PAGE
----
Large office printers often emit VOCs.

The air quality in the workplace – be it an office with many printers, computers and other electronic equipment, a factory or any other enclosed space – plays a crucial role when it comes to workers’ productivity and absenteeism as well as morale.

EPA studies show that indoor air pollution levels can routinely be up to five times higher than those found outdoors as a result of contaminants from tracked-in soil, chemical-laden cleaning products, inefficient or unmaintained heating and cooling systems, and the like.

In the short-term, poor indoor air quality can cause sneezing, itchy eyes, scratchy throats, and fatigue. Over the long-term, however, medical authorities say it can contribute to asthma, lung disease, cancer, and even damage to the neurological system.

Here are simple steps to improve the air quality in the workplace:

  1. Be aware of the risks and different sources of indoor air pollutants. The more you know about the dangers of chemical exposure (even at low levels), particle inhalation and mold growth, the quicker you can act to avoid health problems later on.
  2. Have furnaces, heating and cooling equipment cleaned periodically to prevent gas build-up or discharge; regularly replace filters to help avoid harmful particles from circulating throughout the place of work.
  3. Use advanced filtration technologies such as activated carbon, HEPA and UV to remove and/or eliminate the widest range of indoor air pollutants (including chemicals, gases, particles, viruses, bacteria, allergens and mold spores). Opt for a free-standing, portable air purifier that can help improve indoor air quality at the fraction of the price it would take to fix up the ventilation system. The most effective air purifiers feature many pounds of activated carbon, advanced airflow design, the best particle filters and other options.
  4. Remove the source of pollutants (if possible). For example, make sure no harsh chemicals are used to clean the workplace. When renovating, low-VOC products should be used. Ventilation needs to be adequate and EPA also says that air cleaning can be a useful adjunct to source control and ventilation.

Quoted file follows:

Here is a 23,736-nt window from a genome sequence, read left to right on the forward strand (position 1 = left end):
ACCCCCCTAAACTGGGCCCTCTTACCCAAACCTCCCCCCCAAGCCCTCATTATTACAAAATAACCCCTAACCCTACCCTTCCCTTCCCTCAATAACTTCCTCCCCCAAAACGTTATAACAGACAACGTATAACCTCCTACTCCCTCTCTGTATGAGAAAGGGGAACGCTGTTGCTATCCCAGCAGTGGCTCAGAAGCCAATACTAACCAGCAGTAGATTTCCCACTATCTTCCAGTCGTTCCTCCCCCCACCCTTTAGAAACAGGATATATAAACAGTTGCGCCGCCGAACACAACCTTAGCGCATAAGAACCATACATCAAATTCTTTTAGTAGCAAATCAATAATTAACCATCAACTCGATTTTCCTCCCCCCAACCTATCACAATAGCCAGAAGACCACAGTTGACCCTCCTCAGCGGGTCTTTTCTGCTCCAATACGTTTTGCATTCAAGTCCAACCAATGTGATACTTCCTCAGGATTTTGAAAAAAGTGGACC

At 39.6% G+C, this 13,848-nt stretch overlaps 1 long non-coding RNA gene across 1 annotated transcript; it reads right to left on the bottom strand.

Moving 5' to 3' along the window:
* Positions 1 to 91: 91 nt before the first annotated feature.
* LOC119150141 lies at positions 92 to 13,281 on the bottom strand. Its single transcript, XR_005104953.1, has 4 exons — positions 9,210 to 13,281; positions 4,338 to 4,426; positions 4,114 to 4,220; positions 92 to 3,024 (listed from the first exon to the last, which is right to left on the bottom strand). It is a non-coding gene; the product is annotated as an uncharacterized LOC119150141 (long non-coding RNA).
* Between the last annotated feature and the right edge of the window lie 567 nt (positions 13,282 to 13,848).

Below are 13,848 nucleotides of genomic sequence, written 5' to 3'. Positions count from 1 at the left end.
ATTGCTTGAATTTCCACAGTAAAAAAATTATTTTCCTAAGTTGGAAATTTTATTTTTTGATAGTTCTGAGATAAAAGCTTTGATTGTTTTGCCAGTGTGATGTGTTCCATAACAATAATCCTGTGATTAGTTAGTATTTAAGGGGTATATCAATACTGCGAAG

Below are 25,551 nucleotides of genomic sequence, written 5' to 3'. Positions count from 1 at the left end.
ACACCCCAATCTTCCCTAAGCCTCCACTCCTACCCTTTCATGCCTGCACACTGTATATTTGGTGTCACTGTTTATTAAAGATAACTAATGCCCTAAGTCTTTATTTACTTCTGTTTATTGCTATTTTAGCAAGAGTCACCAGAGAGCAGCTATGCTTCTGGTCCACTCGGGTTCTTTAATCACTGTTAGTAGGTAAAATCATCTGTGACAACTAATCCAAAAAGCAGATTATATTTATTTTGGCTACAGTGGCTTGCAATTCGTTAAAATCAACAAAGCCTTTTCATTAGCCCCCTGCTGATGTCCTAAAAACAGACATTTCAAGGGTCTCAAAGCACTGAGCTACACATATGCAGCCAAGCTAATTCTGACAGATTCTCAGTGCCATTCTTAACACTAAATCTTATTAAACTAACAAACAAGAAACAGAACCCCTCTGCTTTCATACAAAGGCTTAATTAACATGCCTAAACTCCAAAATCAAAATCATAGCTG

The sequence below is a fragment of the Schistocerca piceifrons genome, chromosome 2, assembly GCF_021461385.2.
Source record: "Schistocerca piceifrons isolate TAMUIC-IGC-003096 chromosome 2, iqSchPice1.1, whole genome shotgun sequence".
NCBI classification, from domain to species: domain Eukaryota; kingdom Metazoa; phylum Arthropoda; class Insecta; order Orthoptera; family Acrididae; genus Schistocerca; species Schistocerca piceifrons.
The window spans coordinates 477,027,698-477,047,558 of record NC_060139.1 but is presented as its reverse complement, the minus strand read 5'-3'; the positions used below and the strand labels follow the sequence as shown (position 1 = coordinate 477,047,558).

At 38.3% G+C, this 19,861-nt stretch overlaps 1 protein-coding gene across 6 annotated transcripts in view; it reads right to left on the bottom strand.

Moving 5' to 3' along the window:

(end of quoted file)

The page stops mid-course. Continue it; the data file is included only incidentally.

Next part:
5. Place “scraper” floor mats outside entranceways to remove soiling from shoes, and place walk-off carpeted mats just inside entrances to capture any residual particulates. All mats should be cleaned regularly to ensure their effectiveness.
  6. Mop floors after vacuuming to remove any contaminants left behind. Technologically advanced microfiber mops and dusting cloths, in particular, can capture more soiling than traditional cotton products…and without the use of potentially harmful cleaning solutions. An EPA study conducted for the healthcare industry found that microfiber cleaning can remove up to 98% of contaminants from surfaces using only water.
  7. Regularly use a vacuum with a HEPA filter to help eliminate common allergens like pollen, pet dander, and dust mites. Dander, for example, clings to clothing and can be easily spread.
  8. Use a dehumidifier and an air conditioner to keep indoor humidity in the 30-50% range — a level that helps keep mold, dust mites, and other allergens at bay.

Many office buildings suffer from poor indoor air quality that can affect workers negatively. EPA uses the term “sick building syndrome” (SBS) to describe situations in which building occupants experience acute health and comfort effects that appear to be linked to time spent in a building, but no specific illness or cause can be identified.

The complaints may be localized in a particular room or zone, or may be widespread throughout the building. In contrast, the term “building related illness” (BRI) is used when symptoms of diagnosable illness are identified and can be attributed directly to airborne building contaminants.

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